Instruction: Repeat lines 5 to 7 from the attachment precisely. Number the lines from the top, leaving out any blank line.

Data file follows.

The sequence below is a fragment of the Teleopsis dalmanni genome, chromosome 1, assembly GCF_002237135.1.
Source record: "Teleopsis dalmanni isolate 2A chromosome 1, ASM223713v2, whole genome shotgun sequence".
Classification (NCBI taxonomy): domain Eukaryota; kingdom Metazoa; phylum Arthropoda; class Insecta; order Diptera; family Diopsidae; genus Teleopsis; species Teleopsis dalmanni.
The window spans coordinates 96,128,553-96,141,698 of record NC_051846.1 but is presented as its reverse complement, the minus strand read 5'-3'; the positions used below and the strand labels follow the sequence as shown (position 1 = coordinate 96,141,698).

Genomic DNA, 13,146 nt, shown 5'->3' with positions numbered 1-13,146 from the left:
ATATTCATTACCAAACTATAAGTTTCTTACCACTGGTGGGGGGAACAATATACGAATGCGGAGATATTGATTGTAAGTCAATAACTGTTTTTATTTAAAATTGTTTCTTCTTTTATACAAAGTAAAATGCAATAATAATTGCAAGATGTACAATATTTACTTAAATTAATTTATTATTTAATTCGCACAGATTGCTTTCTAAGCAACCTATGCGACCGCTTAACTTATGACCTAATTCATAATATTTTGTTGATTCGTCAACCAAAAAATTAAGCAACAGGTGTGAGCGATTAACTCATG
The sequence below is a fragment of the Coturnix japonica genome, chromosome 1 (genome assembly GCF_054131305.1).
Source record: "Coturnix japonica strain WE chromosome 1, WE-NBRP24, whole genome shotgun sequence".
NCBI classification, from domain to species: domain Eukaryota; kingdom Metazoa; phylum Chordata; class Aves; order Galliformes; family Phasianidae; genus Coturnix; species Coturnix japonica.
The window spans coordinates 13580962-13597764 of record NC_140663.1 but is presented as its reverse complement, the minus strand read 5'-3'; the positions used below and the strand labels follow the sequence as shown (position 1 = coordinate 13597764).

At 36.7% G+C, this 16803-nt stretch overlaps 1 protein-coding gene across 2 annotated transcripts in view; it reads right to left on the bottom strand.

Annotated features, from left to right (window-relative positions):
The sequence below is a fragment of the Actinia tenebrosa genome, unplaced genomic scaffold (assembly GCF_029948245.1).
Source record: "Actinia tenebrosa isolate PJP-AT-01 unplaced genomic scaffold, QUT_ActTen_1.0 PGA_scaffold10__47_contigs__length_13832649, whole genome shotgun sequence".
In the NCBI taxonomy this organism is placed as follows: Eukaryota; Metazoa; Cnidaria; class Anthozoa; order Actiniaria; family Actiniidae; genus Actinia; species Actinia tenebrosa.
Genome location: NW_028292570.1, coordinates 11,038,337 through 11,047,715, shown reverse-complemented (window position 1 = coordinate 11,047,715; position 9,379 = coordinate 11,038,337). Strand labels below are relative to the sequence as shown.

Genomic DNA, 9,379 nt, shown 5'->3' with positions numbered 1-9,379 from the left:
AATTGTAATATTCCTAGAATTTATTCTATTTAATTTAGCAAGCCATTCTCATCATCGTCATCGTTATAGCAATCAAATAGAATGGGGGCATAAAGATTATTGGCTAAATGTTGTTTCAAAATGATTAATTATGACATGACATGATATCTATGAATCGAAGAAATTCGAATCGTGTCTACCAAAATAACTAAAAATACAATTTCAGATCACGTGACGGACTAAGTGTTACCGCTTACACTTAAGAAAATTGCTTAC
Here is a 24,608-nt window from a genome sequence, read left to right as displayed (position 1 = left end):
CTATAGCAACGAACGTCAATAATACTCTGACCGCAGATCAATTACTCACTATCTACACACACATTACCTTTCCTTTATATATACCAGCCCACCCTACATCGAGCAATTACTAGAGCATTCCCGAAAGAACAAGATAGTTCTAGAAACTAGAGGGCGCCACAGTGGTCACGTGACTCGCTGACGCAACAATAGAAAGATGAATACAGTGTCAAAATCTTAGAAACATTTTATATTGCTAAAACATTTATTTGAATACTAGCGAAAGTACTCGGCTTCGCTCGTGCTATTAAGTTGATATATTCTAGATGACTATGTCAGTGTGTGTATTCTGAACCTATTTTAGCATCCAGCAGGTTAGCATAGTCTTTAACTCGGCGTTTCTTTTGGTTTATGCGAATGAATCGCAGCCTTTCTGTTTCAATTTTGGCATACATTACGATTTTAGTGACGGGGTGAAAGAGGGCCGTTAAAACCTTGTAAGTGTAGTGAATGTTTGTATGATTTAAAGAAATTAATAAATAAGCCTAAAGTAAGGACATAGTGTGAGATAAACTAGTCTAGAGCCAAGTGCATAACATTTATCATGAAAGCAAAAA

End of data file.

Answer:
Genomic DNA, 13,146 nt, shown 5'->3' with positions numbered 1-13,146 from the left:
ATATTCATTACCAAACTATAAGTTTCTTACCACTGGTGGGGGGAACAATATACGAATGCGGAGATATTGATTGTAAGTCAATAACTGTTTTTATTTAAAATTGTTTCTTCTTTTATACAAAGTAAAATGCAATAATAATTGCAAGATGTACAATATTTACTTAAATTAATTTATTATTTAATTCGCACAGATTGCTTTCTAAGCAACCTATGCGACCGCTTAACTTATGACCTAATTCATAATATTTTGTTGATTCGTCAACCAAAAAATTAAGCAACAGGTGTGAGCGATTAACTCATG
The sequence below is a fragment of the Coturnix japonica genome, chromosome 1 (genome assembly GCF_054131305.1).